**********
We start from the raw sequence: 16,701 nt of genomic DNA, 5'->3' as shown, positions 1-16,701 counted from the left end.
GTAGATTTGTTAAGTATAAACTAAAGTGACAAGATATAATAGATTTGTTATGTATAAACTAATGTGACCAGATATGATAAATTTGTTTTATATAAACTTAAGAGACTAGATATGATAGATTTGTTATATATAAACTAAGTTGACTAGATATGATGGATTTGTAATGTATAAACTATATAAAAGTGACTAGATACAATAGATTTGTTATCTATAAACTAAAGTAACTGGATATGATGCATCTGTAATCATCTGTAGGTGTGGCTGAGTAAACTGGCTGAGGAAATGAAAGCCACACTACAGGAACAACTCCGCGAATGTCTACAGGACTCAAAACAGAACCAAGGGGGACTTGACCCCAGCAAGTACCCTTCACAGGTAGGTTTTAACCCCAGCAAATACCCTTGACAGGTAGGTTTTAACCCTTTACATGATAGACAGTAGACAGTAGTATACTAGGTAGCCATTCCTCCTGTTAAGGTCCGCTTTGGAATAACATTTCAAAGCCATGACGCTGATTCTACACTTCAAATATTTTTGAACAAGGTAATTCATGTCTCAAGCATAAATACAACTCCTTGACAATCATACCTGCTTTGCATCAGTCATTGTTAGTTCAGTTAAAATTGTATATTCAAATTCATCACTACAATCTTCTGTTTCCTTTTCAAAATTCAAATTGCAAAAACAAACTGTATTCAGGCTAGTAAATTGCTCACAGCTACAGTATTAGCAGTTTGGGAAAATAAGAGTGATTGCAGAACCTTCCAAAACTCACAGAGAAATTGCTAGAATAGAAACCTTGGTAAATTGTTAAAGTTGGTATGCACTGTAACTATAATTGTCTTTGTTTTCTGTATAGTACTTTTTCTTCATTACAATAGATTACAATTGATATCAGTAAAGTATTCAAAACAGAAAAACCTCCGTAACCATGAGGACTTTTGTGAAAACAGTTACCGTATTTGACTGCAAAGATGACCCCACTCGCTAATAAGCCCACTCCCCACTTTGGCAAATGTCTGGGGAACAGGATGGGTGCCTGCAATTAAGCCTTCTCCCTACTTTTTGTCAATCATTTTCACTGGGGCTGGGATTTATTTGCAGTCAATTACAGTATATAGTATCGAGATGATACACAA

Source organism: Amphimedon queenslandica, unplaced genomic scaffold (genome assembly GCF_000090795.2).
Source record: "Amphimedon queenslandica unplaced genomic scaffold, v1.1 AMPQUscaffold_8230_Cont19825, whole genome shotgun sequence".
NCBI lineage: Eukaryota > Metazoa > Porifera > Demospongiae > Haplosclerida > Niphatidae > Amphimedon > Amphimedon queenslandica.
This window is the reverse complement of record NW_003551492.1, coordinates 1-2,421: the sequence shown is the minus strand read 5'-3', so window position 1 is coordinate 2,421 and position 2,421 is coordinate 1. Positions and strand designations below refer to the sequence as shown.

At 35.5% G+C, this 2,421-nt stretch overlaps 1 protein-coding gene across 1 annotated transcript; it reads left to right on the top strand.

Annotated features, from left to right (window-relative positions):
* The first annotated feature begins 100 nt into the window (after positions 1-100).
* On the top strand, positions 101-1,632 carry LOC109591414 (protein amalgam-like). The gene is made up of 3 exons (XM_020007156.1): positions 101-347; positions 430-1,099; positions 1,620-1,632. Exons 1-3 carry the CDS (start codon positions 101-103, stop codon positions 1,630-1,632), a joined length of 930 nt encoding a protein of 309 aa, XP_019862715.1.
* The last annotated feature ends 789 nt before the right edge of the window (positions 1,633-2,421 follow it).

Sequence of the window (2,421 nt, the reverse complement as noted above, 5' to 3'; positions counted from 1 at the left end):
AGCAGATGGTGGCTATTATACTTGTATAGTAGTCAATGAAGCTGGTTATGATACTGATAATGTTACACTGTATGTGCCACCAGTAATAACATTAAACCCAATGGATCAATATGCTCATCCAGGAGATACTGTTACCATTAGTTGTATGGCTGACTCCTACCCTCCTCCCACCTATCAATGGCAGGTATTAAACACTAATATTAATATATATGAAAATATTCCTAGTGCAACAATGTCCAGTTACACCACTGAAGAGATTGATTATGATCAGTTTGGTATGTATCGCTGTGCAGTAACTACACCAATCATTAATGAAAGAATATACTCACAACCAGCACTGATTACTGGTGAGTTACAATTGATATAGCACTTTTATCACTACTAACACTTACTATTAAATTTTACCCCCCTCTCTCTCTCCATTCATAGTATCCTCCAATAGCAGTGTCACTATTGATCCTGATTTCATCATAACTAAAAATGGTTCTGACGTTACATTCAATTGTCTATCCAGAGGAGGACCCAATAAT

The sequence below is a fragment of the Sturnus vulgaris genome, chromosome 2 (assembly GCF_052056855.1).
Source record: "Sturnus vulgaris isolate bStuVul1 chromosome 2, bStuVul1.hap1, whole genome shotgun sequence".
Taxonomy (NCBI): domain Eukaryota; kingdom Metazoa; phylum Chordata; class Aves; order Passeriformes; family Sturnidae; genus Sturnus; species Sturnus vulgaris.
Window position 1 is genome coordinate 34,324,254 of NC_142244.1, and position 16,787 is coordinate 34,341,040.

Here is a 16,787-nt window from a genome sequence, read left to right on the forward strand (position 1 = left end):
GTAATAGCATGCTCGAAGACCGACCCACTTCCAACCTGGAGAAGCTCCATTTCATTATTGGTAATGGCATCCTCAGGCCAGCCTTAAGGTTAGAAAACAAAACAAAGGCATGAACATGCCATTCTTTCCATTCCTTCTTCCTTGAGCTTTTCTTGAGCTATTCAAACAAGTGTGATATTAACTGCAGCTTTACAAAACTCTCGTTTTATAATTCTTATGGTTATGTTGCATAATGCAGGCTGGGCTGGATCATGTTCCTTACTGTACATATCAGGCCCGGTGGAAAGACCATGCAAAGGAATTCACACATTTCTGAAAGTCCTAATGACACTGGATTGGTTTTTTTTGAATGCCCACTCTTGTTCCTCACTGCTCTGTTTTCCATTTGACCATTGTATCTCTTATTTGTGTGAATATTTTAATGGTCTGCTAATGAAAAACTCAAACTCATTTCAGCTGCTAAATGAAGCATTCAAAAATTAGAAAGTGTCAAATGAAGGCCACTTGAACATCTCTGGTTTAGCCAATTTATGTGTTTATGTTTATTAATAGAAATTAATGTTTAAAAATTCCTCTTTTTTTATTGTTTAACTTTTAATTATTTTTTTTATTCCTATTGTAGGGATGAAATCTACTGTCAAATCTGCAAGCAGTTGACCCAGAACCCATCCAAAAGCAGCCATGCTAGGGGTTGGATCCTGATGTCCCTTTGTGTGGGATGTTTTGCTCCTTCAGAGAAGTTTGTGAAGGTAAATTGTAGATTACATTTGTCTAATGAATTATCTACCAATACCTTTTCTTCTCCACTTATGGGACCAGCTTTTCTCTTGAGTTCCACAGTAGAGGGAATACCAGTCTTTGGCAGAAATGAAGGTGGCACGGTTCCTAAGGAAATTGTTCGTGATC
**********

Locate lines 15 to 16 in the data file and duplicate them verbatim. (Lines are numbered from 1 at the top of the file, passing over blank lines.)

Source record: "Sturnus vulgaris isolate bStuVul1 chromosome 2, bStuVul1.hap1, whole genome shotgun sequence".
Taxonomy (NCBI): domain Eukaryota; kingdom Metazoa; phylum Chordata; class Aves; order Passeriformes; family Sturnidae; genus Sturnus; species Sturnus vulgaris.